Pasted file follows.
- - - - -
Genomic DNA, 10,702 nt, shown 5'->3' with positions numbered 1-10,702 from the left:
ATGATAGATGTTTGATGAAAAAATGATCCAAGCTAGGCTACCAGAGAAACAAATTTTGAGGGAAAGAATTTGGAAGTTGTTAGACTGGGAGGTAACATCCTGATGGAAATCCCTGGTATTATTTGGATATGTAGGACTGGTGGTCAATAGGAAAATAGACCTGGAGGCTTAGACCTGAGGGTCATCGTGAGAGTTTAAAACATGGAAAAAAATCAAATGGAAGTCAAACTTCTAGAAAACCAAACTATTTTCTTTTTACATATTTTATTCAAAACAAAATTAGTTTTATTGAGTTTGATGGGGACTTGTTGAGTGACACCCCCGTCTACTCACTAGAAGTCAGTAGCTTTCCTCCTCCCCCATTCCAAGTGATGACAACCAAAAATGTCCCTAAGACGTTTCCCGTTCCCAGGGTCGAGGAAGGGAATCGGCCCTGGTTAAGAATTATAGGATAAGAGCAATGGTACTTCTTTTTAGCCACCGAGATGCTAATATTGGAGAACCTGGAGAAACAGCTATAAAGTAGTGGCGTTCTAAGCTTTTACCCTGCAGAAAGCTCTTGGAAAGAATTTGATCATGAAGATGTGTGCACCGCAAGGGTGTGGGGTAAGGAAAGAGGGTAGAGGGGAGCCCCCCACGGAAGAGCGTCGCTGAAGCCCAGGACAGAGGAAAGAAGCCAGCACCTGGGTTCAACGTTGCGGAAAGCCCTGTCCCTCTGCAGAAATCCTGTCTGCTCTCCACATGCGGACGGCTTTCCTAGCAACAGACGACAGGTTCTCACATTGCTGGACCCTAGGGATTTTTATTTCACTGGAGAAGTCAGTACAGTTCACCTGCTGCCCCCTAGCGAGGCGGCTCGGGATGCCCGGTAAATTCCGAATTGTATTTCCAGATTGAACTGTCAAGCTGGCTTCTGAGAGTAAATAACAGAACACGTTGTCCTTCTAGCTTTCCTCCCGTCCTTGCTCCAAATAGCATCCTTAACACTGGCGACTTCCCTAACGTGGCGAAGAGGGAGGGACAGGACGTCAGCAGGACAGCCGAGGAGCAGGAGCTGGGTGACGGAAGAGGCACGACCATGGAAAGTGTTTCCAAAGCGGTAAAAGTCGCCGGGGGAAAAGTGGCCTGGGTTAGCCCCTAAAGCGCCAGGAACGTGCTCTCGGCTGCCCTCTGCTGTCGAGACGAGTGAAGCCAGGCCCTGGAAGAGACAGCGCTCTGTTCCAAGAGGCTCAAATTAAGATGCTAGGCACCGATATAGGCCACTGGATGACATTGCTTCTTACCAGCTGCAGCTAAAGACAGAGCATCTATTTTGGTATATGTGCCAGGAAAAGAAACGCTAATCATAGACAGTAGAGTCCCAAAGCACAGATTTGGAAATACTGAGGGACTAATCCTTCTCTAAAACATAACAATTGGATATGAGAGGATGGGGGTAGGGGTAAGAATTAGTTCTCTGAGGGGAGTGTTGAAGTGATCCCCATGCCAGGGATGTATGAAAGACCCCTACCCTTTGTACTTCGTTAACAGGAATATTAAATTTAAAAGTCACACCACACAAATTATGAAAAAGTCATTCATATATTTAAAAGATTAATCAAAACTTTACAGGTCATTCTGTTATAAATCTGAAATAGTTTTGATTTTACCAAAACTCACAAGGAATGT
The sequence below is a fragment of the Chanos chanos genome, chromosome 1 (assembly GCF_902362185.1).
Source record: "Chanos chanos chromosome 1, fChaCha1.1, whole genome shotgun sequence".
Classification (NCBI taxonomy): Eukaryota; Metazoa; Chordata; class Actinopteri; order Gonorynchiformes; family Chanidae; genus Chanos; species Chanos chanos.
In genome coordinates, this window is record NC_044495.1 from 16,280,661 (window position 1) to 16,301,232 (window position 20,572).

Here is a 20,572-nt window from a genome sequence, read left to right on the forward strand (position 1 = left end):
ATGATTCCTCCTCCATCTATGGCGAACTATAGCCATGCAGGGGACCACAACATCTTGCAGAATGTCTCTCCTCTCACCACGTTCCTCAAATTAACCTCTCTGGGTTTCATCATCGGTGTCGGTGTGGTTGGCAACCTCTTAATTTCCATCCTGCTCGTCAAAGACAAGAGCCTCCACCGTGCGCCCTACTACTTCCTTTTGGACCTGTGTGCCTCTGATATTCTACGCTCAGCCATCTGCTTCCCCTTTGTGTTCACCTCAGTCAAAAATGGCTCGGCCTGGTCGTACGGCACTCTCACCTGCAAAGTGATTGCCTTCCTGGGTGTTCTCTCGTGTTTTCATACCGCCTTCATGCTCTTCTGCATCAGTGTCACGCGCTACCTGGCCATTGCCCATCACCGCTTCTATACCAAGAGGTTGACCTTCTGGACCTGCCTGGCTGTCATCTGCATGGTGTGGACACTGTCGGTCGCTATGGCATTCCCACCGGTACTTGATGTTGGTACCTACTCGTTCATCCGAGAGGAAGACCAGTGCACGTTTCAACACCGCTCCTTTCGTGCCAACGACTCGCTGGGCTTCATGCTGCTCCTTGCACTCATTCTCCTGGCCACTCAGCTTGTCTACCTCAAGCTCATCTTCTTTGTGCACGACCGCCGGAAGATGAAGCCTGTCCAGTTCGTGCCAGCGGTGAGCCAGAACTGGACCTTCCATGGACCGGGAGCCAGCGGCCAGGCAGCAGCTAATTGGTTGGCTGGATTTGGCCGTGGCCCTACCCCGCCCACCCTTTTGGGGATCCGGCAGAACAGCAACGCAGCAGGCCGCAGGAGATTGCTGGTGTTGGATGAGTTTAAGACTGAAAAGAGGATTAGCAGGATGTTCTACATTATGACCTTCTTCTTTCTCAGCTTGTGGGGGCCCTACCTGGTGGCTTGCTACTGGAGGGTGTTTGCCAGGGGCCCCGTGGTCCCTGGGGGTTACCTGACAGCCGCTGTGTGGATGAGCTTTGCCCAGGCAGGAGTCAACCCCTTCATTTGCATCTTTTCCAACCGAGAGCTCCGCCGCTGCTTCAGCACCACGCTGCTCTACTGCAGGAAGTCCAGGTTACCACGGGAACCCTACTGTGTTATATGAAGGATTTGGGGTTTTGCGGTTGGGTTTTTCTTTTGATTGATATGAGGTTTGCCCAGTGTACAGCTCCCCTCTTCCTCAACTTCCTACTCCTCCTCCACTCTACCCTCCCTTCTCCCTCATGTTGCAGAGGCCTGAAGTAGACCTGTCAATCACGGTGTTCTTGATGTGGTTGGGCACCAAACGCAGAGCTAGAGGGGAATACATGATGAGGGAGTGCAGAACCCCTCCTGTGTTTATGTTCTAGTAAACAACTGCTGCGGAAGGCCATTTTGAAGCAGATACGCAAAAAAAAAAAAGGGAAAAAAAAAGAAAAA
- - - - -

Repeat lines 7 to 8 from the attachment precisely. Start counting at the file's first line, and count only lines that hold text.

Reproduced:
Here is a 20,572-nt window from a genome sequence, read left to right on the forward strand (position 1 = left end):
ATGATTCCTCCTCCATCTATGGCGAACTATAGCCATGCAGGGGACCACAACATCTTGCAGAATGTCTCTCCTCTCACCACGTTCCTCAAATTAACCTCTCTGGGTTTCATCATCGGTGTCGGTGTGGTTGGCAACCTCTTAATTTCCATCCTGCTCGTCAAAGACAAGAGCCTCCACCGTGCGCCCTACTACTTCCTTTTGGACCTGTGTGCCTCTGATATTCTACGCTCAGCCATCTGCTTCCCCTTTGTGTTCACCTCAGTCAAAAATGGCTCGGCCTGGTCGTACGGCACTCTCACCTGCAAAGTGATTGCCTTCCTGGGTGTTCTCTCGTGTTTTCATACCGCCTTCATGCTCTTCTGCATCAGTGTCACGCGCTACCTGGCCATTGCCCATCACCGCTTCTATACCAAGAGGTTGACCTTCTGGACCTGCCTGGCTGTCATCTGCATGGTGTGGACACTGTCGGTCGCTATGGCATTCCCACCGGTACTTGATGTTGGTACCTACTCGTTCATCCGAGAGGAAGACCAGTGCACGTTTCAACACCGCTCCTTTCGTGCCAACGACTCGCTGGGCTTCATGCTGCTCCTTGCACTCATTCTCCTGGCCACTCAGCTTGTCTACCTCAAGCTCATCTTCTTTGTGCACGACCGCCGGAAGATGAAGCCTGTCCAGTTCGTGCCAGCGGTGAGCCAGAACTGGACCTTCCATGGACCGGGAGCCAGCGGCCAGGCAGCAGCTAATTGGTTGGCTGGATTTGGCCGTGGCCCTACCCCGCCCACCCTTTTGGGGATCCGGCAGAACAGCAACGCAGCAGGCCGCAGGAGATTGCTGGTGTTGGATGAGTTTAAGACTGAAAAGAGGATTAGCAGGATGTTCTACATTATGACCTTCTTCTTTCTCAGCTTGTGGGGGCCCTACCTGGTGGCTTGCTACTGGAGGGTGTTTGCCAGGGGCCCCGTGGTCCCTGGGGGTTACCTGACAGCCGCTGTGTGGATGAGCTTTGCCCAGGCAGGAGTCAACCCCTTCATTTGCATCTTTTCCAACCGAGAGCTCCGCCGCTGCTTCAGCACCACGCTGCTCTACTGCAGGAAGTCCAGGTTACCACGGGAACCCTACTGTGTTATATGAAGGATTTGGGGTTTTGCGGTTGGGTTTTTCTTTTGATTGATATGAGGTTTGCCCAGTGTACAGCTCCCCTCTTCCTCAACTTCCTACTCCTCCTCCACTCTACCCTCCCTTCTCCCTCATGTTGCAGAGGCCTGAAGTAGACCTGTCAATCACGGTGTTCTTGATGTGGTTGGGCACCAAACGCAGAGCTAGAGGGGAATACATGATGAGGGAGTGCAGAACCCCTCCTGTGTTTATGTTCTAGTAAACAACTGCTGCGGAAGGCCATTTTGAAGCAGATACGCAAAAAAAAAAAAGGGAAAAAAAAAGAAAAA